Avoiding Dispossession at Home: Scale of Tourism Development, Environment, and Changing Livelihoods on the Placencia Peninsula

  • Avoiding Dispossession at Home: Scale of Tourism Development, Environment, and Changing Livelihoods on the Placencia Peninsula

Presentation by Rebecca Zarger, E. Christian Wells, Ann Vitous, Eric Koenig, Christine Prouty, Paola Gonzalez and Maya Trotz at the 1st Belize National Research Conference, March 2018.

 

 

 

Abstract 

The authors have been studying the impacts of rapid tourism development to coastal areas and local livelihoods on the Placencia Peninsula between 2013 and 2017. This paper describes findings from ethnographic, environmental, and engineering science research to better understand the complex relationships between tourism development, water/wastewater management, and livelihoods in coastal areas (Wells et al. 2016). Methods of data collection included participant observation, surveys with community members and visitors, and 46-in-depth, semi-structured interviews with key stakeholders. Study findings indicate there is a tension between the scale of tourism preferred by many longer-term residents and other forms of intensive large-scale tourism development including cruise ship tourism. Rapid changes taking place in land ownership, infrastructure, types and locations of tourism construction, and diverging opinions about the scale of tourism development over the last 15 years (Alexander 2008; Boles et al. 2011), have affected daily life and the coastal environment through increased pressures from waste effluent, dredging, mangrove destruction, and negative impacts to coral reef ecosystems that many residents rely upon for their livelihoods. Many participants expressed concerns about losing the small-scale tourism that has historically characterized the peninsula and instead seeing more mass tourism, a product of growing foreign investment and environmental dispossession. In the conclusion of the paper we reflexively consider how the research focus and collaborations with local non-governmental organizations, communities, and other stakeholders changed over time (Prouty et al. 2017; Vitous 2017), emphasizing the need for more legitimate participation in decision making and ways to effectively co-produce and share project findings with community members and other groups.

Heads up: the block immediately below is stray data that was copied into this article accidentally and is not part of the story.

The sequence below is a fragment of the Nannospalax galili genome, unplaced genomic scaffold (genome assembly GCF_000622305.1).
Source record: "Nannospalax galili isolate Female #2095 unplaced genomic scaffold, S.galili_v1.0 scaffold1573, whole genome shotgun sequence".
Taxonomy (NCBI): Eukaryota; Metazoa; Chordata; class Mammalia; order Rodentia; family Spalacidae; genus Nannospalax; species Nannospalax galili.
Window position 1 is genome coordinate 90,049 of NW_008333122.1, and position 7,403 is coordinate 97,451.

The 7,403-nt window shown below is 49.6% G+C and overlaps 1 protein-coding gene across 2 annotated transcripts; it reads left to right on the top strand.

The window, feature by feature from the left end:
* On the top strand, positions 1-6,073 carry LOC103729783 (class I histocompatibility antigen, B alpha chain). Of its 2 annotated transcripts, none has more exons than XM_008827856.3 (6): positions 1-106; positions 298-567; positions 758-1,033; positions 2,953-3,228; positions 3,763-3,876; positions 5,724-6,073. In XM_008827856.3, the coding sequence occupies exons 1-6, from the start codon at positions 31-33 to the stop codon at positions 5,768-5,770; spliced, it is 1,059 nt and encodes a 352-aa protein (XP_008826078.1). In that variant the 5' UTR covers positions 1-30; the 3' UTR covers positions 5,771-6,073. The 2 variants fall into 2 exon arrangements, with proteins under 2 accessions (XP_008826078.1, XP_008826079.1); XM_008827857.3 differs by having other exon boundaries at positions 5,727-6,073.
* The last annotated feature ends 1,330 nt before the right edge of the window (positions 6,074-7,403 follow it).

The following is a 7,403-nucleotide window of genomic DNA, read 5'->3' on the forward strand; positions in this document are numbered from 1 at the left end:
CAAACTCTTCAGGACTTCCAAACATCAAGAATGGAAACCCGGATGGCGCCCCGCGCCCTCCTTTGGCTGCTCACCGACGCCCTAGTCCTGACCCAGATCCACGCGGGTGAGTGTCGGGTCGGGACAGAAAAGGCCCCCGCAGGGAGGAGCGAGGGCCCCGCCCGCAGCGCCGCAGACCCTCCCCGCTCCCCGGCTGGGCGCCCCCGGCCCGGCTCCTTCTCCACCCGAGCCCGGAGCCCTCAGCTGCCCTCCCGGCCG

Key words: environmental impact, tourism, Placencia, development

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